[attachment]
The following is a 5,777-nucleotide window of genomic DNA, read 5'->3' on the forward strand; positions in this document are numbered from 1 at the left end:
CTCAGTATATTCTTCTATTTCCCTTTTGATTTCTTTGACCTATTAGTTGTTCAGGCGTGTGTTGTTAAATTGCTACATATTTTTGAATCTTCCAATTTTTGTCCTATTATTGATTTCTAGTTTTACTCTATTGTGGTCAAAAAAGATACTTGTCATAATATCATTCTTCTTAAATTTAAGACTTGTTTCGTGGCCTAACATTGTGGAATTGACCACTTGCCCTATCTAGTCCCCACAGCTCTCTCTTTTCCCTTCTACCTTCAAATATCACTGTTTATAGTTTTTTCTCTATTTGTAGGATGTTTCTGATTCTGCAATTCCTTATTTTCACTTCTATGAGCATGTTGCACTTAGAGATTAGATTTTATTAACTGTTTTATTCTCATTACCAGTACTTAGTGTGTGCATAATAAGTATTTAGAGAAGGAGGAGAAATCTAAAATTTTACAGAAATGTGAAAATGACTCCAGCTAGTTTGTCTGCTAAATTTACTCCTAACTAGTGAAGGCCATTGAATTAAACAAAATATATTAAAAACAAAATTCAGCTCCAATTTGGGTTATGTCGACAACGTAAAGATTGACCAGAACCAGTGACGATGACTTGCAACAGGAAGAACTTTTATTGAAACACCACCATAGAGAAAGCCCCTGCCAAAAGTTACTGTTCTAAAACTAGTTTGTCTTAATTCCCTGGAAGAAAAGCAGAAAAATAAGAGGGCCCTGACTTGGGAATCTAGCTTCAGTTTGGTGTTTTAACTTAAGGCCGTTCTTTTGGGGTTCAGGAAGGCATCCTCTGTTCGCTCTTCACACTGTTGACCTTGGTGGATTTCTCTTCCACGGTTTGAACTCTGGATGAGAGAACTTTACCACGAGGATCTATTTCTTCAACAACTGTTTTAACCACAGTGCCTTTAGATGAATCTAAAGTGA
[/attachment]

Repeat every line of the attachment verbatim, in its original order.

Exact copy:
The following is a 5,777-nucleotide window of genomic DNA, read 5'->3' on the forward strand; positions in this document are numbered from 1 at the left end:
CTCAGTATATTCTTCTATTTCCCTTTTGATTTCTTTGACCTATTAGTTGTTCAGGCGTGTGTTGTTAAATTGCTACATATTTTTGAATCTTCCAATTTTTGTCCTATTATTGATTTCTAGTTTTACTCTATTGTGGTCAAAAAAGATACTTGTCATAATATCATTCTTCTTAAATTTAAGACTTGTTTCGTGGCCTAACATTGTGGAATTGACCACTTGCCCTATCTAGTCCCCACAGCTCTCTCTTTTCCCTTCTACCTTCAAATATCACTGTTTATAGTTTTTTCTCTATTTGTAGGATGTTTCTGATTCTGCAATTCCTTATTTTCACTTCTATGAGCATGTTGCACTTAGAGATTAGATTTTATTAACTGTTTTATTCTCATTACCAGTACTTAGTGTGTGCATAATAAGTATTTAGAGAAGGAGGAGAAATCTAAAATTTTACAGAAATGTGAAAATGACTCCAGCTAGTTTGTCTGCTAAATTTACTCCTAACTAGTGAAGGCCATTGAATTAAACAAAATATATTAAAAACAAAATTCAGCTCCAATTTGGGTTATGTCGACAACGTAAAGATTGACCAGAACCAGTGACGATGACTTGCAACAGGAAGAACTTTTATTGAAACACCACCATAGAGAAAGCCCCTGCCAAAAGTTACTGTTCTAAAACTAGTTTGTCTTAATTCCCTGGAAGAAAAGCAGAAAAATAAGAGGGCCCTGACTTGGGAATCTAGCTTCAGTTTGGTGTTTTAACTTAAGGCCGTTCTTTTGGGGTTCAGGAAGGCATCCTCTGTTCGCTCTTCACACTGTTGACCTTGGTGGATTTCTCTTCCACGGTTTGAACTCTGGATGAGAGAACTTTACCACGAGGATCTATTTCTTCAACAACTGTTTTAACCACAGTGCCTTTAGATGAATCTAAAGTGA